One object of the present invention is to provide an improved installation interface between a fuel filter housing and a fuel heater to facilitate removal of the fuel heater from the fuel filter housing.
Related objects and advantages of the present invention will be apparent from the following description.
For the purposes of promoting an understanding of the principles of the invention, reference will now be made to the embodiments illustrated in the drawings and specific language will be used to describe the same. It will nevertheless be understood that no limitation of the scope of the invention is thereby intended, such alterations and further modifications in the illustrated device, and such further applications of the principles of the invention as illustrated therein being contemplated as would normally occur to one skilled in the art to which the invention relates.
Referring now to
Fuel heater 21 is illustrated in
When the fuel heater 21 is properly inserted into heater bore 22, flange 26 is adjacent the outer surface 37 of boss 24 and the O-ring seal 33 is in contact with the cooperating sealing surface of the separator housing 23. As the threaded fasteners are tightened into position, the fuel heater 21 becomes fully inserted, the O-ring seal 33 is compressed into liquid-tight contact, and flange 26 is drawn up tight against outer surface 37. As this is occurring, the protrusion 32 is drawn into contact with a ramp portion of notch 31.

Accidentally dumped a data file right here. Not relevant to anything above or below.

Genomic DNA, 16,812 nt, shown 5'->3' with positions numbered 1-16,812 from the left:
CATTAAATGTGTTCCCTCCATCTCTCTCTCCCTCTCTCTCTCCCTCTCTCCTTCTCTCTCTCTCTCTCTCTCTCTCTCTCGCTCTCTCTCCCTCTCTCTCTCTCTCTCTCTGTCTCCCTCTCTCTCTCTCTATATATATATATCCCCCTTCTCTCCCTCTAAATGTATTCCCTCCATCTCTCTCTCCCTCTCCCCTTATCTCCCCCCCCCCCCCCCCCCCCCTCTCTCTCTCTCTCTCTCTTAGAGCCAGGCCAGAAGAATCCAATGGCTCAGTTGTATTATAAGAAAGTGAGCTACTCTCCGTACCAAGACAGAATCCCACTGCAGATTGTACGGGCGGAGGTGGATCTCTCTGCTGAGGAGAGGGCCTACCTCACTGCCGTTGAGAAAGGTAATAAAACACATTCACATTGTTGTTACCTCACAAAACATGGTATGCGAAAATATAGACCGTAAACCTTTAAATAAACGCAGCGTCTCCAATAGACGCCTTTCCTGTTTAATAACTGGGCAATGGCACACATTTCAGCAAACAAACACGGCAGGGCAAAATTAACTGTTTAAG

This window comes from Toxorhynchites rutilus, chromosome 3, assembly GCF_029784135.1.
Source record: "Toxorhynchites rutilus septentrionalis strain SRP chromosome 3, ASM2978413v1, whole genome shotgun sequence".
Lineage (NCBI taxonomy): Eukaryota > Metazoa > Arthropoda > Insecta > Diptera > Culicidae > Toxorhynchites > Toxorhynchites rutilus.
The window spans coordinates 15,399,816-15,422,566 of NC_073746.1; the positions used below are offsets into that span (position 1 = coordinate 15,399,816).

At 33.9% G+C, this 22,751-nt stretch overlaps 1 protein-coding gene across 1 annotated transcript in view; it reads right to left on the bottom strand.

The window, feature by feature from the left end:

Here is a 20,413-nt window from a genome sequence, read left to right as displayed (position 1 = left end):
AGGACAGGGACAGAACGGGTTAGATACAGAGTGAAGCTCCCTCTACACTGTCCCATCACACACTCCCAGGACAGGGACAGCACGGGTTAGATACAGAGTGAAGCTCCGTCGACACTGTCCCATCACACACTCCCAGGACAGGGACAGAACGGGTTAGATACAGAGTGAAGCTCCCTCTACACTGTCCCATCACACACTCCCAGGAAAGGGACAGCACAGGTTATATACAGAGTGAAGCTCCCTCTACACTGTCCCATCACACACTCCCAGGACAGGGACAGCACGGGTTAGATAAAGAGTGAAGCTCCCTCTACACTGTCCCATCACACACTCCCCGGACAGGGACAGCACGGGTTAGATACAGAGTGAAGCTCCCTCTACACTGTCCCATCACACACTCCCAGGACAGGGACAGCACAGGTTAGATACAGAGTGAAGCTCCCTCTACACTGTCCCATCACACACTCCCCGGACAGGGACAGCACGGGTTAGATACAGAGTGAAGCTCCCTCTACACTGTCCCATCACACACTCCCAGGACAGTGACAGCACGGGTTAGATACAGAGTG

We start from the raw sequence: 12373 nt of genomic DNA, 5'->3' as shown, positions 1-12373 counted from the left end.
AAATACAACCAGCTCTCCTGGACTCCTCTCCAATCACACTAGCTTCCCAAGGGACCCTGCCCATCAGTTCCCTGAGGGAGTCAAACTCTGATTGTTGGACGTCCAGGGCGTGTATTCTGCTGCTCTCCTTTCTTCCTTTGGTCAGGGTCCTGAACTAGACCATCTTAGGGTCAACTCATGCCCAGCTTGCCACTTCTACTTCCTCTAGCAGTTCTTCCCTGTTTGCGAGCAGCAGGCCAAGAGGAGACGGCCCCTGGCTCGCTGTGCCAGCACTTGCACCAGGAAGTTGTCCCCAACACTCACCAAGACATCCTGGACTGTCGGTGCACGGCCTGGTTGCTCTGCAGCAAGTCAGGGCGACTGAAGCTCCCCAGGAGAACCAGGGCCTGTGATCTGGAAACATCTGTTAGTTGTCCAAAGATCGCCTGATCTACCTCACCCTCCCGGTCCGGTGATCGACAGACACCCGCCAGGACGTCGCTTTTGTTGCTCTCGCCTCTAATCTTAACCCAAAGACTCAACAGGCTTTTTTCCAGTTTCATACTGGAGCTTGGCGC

Over time, with continued use of the fuel-water separator 20, the O-ring seal 33 swells and creates interference that actually locks or wedges the fuel heater 21 in the heater bore 22. As a result, any attempt to remove fuel heater 21 from bore 22 encounters added difficulty due to the interference created by the swelling of the O-ring seal 33. In effect, the fuel heater is locked in position relative to separator housing 23. In order to remove the fuel heater 21 from separator housing 23, this locked condition needs to be broken. It would be preferable to be able to break the fuel heater 21 free from the separator housing 23 without the need for special tools. This is where the present invention is employed and it provides an improvement in the area of fuel heater removal.
With reference once again to
Referring now to
With protrusion 32 bottomed out against the base section 38 b of ramp portion 38 at a location adjacent wall 40, the fuel heater 21 is properly oriented relative to separator housing 23. This proper orientation includes the correct positioning of electrical connector 44 for connection to the wires of the vehicle wiring harness for powering the fuel heater 21. The proper orientation and positioning of fuel heater 21 relative to boss 24 includes the correct positioning of the two flange slots 26 a relative to the two mounting holes 25 for receiving the selected mounting hardware, in this case, externally-threaded fasteners.